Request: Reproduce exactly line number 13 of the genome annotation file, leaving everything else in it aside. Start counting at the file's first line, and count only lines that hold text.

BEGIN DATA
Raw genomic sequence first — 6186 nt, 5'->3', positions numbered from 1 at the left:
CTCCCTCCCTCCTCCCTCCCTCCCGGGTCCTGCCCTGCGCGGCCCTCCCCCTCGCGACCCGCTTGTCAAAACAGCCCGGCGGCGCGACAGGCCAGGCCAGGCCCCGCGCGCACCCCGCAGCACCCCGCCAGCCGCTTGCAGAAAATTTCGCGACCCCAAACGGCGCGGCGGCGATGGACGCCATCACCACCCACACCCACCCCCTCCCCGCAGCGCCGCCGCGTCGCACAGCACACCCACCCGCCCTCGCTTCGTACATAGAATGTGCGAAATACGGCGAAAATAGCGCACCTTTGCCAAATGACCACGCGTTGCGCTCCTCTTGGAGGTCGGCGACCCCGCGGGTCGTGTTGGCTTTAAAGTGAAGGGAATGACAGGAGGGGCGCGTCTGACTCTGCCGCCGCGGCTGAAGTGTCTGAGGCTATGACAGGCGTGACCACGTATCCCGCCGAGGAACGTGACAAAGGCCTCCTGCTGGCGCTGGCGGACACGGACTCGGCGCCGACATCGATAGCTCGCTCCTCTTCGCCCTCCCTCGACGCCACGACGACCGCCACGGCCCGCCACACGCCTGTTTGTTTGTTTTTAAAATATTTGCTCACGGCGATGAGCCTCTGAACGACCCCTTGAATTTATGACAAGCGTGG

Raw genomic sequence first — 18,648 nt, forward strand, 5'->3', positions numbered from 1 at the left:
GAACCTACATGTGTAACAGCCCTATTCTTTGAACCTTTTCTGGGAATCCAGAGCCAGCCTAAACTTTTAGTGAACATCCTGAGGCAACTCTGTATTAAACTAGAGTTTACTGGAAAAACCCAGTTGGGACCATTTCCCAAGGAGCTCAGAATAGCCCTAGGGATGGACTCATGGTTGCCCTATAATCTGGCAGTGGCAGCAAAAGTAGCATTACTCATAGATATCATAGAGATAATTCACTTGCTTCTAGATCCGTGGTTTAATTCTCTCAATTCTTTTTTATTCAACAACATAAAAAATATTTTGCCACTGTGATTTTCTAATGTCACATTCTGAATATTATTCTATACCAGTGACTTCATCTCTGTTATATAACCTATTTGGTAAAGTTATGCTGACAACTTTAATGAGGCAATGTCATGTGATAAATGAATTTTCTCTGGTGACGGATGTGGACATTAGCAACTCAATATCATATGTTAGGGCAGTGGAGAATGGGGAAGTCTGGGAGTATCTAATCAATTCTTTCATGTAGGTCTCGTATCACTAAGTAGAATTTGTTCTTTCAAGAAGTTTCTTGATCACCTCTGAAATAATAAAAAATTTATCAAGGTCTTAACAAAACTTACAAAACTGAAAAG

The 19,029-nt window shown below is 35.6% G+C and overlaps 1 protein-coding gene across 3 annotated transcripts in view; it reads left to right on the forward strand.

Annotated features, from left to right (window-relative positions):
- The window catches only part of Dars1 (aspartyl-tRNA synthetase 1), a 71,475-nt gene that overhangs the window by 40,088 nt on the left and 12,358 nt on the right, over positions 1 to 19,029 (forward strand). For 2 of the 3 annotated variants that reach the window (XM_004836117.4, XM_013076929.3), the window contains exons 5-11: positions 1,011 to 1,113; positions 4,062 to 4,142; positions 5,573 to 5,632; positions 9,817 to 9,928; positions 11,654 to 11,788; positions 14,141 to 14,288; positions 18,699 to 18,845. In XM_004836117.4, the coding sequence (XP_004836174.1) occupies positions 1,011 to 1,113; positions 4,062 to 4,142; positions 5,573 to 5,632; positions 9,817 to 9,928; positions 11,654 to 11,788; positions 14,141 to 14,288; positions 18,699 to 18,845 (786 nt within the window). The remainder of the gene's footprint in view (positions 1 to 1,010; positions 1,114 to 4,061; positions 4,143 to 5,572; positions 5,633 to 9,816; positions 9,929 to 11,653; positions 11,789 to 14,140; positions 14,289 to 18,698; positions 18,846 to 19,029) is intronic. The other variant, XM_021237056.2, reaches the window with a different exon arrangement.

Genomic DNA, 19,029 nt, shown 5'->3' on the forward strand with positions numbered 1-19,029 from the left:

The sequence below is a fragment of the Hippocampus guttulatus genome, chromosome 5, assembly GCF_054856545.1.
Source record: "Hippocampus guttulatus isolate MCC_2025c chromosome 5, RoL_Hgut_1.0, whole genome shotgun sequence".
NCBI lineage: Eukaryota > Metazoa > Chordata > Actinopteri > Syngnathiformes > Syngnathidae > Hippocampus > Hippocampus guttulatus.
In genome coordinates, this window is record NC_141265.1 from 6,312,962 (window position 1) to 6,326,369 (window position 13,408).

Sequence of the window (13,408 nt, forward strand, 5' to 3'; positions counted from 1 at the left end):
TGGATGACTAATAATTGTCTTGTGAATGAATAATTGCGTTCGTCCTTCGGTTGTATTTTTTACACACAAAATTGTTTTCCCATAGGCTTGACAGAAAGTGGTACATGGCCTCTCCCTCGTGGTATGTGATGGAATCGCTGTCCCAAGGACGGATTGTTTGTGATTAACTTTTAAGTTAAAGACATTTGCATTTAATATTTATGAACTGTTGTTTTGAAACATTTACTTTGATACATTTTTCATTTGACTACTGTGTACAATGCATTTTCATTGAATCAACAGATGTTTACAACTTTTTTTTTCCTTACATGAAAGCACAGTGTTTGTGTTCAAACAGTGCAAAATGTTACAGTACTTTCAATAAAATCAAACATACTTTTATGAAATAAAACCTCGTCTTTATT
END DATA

Sequence of the window (13,408 nt, forward strand, 5' to 3'; positions counted from 1 at the left end):